Drug-induced linear IgA dermatosis (LAD) comprises a small portion of all cases of LAD. The clinical presentation of drug-induced LAD is indiscernible from other causes of LAD, except that mucosal involvement may be less likely in drug-induced LAD. Drug-induced LAD usually develops 1-2 weeks after taking the offending agent, although reactions may develop much sooner. Patients who develop LAD usually are seriously ill. Symptoms of severe burning and pruritus are common.
Porphyria cutanea tarda (PCT) may be precipitated or exacerbated by estrogens, iron overload, environmental hepatotoxins, and several drugs, but patients who have drug-induced pseudoporphyria have no underlying abnormality of heme biosynthesis. The symptoms of photosensitivity, skin fragility, and blistering of the hands and forearms are the same in both conditions.
The physical findings of bullous drug eruptions vary greatly depending on the type of reaction.
On physical examination, the features of an eczematous drug eruption are similar to that of a diffuse contact dermatitis. These features include diffuse patches of erythema, microvesiculation, vesicles, crusts, and oozing. Other more specific features may include dyshidrotic hand dermatitis, EM-like lesions, purpura, urticarial lesions, and vasculitislike lesions. Recrudescence of a positive patch test reaction may occur after systemic exposure to the offending medication. A diffuse eczematous eruption may mimic severe atopic dermatitis.
Acute generalized exanthematous pustulosis (AGEP) manifests as a diffuse scarlatiniform rash that rapidly develops numerous (>100) small pustules. Pustules measure 1-5 mm (see the image below). Nikolsky sign may be positive. Some pustules may coalesce into bullae. Facial swelling, purpura, and targetoid lesions may occur. Oral mucosa may be involved in about 20% of cases. Once the offending drug is discontinued, the eruption rapidly dries up and desquamates within 2 weeks.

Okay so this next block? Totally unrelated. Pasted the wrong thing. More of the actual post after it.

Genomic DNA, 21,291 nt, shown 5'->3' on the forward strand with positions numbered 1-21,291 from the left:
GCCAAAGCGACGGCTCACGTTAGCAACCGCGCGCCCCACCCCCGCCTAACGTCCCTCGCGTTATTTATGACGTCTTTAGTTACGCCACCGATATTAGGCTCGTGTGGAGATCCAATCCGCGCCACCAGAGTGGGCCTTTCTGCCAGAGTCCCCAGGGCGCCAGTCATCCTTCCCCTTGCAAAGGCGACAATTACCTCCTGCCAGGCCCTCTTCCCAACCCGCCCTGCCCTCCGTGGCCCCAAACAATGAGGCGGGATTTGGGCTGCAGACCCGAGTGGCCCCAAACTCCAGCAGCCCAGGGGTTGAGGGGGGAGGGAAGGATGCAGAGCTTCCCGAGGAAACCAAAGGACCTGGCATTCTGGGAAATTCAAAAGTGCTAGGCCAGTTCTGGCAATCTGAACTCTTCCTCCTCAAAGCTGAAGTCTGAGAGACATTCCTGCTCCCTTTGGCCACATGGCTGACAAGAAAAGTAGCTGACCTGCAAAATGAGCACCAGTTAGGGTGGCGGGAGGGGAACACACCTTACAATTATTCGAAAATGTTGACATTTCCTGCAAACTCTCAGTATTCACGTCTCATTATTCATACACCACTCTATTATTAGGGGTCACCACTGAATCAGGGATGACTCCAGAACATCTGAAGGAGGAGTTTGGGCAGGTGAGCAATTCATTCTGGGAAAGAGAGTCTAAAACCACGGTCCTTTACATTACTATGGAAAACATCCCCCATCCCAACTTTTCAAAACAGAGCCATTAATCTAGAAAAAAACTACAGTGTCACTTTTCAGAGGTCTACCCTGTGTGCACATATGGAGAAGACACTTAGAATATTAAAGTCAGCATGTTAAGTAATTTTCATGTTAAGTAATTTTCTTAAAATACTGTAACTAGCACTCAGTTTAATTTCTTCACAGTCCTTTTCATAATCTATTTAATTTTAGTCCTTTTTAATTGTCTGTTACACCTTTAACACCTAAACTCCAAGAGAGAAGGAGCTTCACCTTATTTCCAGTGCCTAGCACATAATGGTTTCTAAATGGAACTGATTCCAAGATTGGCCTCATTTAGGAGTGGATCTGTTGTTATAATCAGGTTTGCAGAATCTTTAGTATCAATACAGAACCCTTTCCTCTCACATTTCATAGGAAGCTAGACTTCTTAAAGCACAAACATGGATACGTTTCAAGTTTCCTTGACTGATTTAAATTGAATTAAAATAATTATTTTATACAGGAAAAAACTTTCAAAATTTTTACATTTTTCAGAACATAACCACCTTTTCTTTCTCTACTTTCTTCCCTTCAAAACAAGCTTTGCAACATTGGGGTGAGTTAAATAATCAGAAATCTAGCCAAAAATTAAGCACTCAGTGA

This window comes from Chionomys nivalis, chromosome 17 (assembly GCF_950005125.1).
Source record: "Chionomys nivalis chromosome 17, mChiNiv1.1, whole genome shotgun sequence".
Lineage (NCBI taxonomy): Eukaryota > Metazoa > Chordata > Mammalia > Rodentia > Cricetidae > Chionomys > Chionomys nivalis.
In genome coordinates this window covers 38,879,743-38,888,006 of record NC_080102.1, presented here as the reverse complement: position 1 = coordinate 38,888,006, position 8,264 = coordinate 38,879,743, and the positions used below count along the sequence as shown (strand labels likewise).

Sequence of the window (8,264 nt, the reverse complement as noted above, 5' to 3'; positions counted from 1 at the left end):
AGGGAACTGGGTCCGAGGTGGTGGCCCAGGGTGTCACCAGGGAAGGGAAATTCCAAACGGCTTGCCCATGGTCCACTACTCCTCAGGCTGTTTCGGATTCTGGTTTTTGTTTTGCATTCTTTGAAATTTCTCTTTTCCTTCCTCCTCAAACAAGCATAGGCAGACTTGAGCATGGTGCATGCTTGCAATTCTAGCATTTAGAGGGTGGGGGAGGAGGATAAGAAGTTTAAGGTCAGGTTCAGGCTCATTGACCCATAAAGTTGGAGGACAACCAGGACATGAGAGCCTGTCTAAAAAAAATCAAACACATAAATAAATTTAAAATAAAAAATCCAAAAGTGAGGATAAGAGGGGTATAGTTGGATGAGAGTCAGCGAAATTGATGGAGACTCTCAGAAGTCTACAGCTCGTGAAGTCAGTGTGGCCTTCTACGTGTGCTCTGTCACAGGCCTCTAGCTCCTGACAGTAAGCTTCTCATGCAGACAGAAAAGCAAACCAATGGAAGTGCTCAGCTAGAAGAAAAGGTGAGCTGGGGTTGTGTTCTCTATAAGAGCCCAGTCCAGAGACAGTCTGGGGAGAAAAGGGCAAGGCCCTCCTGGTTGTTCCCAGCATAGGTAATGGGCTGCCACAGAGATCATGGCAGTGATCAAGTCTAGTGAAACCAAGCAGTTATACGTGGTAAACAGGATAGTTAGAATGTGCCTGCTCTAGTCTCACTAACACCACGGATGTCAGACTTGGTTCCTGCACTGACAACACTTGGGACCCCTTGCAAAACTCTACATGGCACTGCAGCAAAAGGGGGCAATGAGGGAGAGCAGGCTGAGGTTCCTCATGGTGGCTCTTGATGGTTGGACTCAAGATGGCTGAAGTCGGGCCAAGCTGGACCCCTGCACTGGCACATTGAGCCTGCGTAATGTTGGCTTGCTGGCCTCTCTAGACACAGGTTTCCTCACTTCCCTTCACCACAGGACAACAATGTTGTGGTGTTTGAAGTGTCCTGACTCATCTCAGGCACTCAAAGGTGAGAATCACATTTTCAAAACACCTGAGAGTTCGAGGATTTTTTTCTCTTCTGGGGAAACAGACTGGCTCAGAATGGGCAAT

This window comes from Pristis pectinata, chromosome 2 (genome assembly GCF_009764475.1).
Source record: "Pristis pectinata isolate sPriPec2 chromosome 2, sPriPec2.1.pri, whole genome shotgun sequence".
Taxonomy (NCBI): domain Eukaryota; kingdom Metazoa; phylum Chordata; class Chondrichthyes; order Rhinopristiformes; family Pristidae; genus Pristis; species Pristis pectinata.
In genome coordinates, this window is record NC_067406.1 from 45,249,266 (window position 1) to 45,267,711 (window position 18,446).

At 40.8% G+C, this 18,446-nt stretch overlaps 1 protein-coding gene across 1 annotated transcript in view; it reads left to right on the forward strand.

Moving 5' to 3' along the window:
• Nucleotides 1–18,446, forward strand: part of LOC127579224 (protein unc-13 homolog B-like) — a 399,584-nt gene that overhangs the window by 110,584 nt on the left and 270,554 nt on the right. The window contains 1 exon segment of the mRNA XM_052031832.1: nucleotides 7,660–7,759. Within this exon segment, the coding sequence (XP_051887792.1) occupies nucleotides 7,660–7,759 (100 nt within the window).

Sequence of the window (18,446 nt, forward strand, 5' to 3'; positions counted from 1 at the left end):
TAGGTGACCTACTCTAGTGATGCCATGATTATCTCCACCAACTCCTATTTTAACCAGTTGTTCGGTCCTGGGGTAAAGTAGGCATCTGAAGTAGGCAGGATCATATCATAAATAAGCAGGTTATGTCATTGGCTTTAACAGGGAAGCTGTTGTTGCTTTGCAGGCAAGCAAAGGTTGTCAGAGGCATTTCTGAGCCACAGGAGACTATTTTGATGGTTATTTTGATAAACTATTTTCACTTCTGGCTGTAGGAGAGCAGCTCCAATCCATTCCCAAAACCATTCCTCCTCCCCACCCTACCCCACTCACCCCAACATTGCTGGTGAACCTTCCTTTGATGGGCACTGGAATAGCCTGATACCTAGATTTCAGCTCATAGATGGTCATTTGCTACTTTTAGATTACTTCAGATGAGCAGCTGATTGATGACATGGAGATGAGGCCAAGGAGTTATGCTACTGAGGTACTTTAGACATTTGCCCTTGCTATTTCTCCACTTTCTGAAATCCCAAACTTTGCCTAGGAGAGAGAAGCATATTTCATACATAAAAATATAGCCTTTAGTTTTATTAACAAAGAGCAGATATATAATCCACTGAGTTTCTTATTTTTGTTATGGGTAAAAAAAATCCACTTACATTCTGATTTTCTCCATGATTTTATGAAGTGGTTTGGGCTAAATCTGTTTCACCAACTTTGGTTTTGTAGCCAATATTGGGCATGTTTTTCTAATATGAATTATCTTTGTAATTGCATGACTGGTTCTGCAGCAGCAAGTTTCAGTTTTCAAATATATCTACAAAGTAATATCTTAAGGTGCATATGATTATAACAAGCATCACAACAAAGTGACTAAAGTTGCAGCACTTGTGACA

Fixed drug eruptions (FDEs) start as a few sharply demarcated erythematous macules that rapidly become erythematous plaques occurring more commonly on the lips, genitalia, and trunk. Lesions heal with hyperpigmentation and occur in the same site with readministration of the responsible drug (see the image below). In 30% of cases, macules may become vesicles and bullae, which may lead to a more severe reaction known as generalized bullous FDE resembling SJS-TEN. In patients with generalized bullous FDE, physical examination reveals clearly demarcated erythematous and edematous patches surrounded by bullae that contain clear fluid.
The characteristic physical finding of EM is the target or iris lesion. These lesions begin as sharply marginated erythematous annular macules or patches that become slightly raised (see the image below).
A concentric color change takes place; the center of the lesion becomes darker, dusky, or more violaceous, and the periphery develops a ring of erythema. The classic iris lesion has 3 zones, a central dusky area with purpura and an edematous pale ring surrounded by an erythematous ring. The central dusky macule may actually form a tense vesicle or bulla. These typical iris or target lesions are more commonly observed in EM minor caused by infections and occur acrally and progress in a centripetal fashion. Larger, confluent, irregularly shaped, coalescing lesions with involvement of the trunk and 2 or more mucosal sites are common with SJS (see the image below). The mouth and lips are the most commonly affected mucosal site in SJS, but other sites such as the pharynx, larynx, esophagus, bronchi, and genital mucosa may be involved.
TEN demonstrates diffuse sunburnlike erythema that often begins on the face and spreads downward. The hairy scalp is spared. Maximal extension occurs within 2-3 days. A characteristic feature of TEN is the sheetlike separation of the epidermis in the involved areas. Flaccid bullae may form. Nikolsky sign is positive. Two or more mucosal sites are involved in 85-95% of patients with TEN.